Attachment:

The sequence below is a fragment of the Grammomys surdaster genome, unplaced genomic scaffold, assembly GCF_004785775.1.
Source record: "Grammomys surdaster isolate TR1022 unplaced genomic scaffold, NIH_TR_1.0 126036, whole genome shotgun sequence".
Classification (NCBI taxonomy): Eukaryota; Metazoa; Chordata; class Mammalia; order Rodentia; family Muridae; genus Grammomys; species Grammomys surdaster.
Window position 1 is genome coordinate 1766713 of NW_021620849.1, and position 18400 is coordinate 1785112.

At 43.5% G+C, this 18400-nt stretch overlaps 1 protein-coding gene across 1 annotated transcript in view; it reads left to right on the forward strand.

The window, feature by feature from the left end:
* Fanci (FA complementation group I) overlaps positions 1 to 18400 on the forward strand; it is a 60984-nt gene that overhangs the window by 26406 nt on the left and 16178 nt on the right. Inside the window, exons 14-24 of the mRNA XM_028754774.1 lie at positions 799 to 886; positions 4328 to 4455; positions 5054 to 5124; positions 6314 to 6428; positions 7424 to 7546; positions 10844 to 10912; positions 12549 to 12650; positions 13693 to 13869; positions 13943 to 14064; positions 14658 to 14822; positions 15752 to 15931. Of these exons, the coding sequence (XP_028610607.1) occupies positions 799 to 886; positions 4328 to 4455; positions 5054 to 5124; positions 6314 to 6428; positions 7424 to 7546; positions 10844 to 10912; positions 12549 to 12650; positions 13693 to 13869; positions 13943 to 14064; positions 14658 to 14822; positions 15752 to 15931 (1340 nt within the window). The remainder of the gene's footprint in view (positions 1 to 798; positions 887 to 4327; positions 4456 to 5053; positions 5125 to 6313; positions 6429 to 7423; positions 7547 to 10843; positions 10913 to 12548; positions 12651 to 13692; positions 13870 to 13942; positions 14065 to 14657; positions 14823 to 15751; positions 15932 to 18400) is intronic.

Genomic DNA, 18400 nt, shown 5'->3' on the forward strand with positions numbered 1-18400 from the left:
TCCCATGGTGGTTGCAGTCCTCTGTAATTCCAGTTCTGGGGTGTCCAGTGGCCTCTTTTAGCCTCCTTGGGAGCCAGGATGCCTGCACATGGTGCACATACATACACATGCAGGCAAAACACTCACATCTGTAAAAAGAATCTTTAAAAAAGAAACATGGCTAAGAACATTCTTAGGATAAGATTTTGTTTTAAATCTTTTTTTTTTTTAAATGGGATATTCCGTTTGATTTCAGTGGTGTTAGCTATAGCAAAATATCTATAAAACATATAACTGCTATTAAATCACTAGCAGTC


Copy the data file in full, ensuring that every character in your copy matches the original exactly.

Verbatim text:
The sequence below is a fragment of the Grammomys surdaster genome, unplaced genomic scaffold, assembly GCF_004785775.1.
Source record: "Grammomys surdaster isolate TR1022 unplaced genomic scaffold, NIH_TR_1.0 126036, whole genome shotgun sequence".
Classification (NCBI taxonomy): Eukaryota; Metazoa; Chordata; class Mammalia; order Rodentia; family Muridae; genus Grammomys; species Grammomys surdaster.
Window position 1 is genome coordinate 1766713 of NW_021620849.1, and position 18400 is coordinate 1785112.

At 43.5% G+C, this 18400-nt stretch overlaps 1 protein-coding gene across 1 annotated transcript in view; it reads left to right on the forward strand.

The window, feature by feature from the left end:
* Fanci (FA complementation group I) overlaps positions 1 to 18400 on the forward strand; it is a 60984-nt gene that overhangs the window by 26406 nt on the left and 16178 nt on the right. Inside the window, exons 14-24 of the mRNA XM_028754774.1 lie at positions 799 to 886; positions 4328 to 4455; positions 5054 to 5124; positions 6314 to 6428; positions 7424 to 7546; positions 10844 to 10912; positions 12549 to 12650; positions 13693 to 13869; positions 13943 to 14064; positions 14658 to 14822; positions 15752 to 15931. Of these exons, the coding sequence (XP_028610607.1) occupies positions 799 to 886; positions 4328 to 4455; positions 5054 to 5124; positions 6314 to 6428; positions 7424 to 7546; positions 10844 to 10912; positions 12549 to 12650; positions 13693 to 13869; positions 13943 to 14064; positions 14658 to 14822; positions 15752 to 15931 (1340 nt within the window). The remainder of the gene's footprint in view (positions 1 to 798; positions 887 to 4327; positions 4456 to 5053; positions 5125 to 6313; positions 6429 to 7423; positions 7547 to 10843; positions 10913 to 12548; positions 12651 to 13692; positions 13870 to 13942; positions 14065 to 14657; positions 14823 to 15751; positions 15932 to 18400) is intronic.

Genomic DNA, 18400 nt, shown 5'->3' on the forward strand with positions numbered 1-18400 from the left:
TCCCATGGTGGTTGCAGTCCTCTGTAATTCCAGTTCTGGGGTGTCCAGTGGCCTCTTTTAGCCTCCTTGGGAGCCAGGATGCCTGCACATGGTGCACATACATACACATGCAGGCAAAACACTCACATCTGTAAAAAGAATCTTTAAAAAAGAAACATGGCTAAGAACATTCTTAGGATAAGATTTTGTTTTAAATCTTTTTTTTTTTTAAATGGGATATTCCGTTTGATTTCAGTGGTGTTAGCTATAGCAAAATATCTATAAAACATATAACTGCTATTAAATCACTAGCAGTC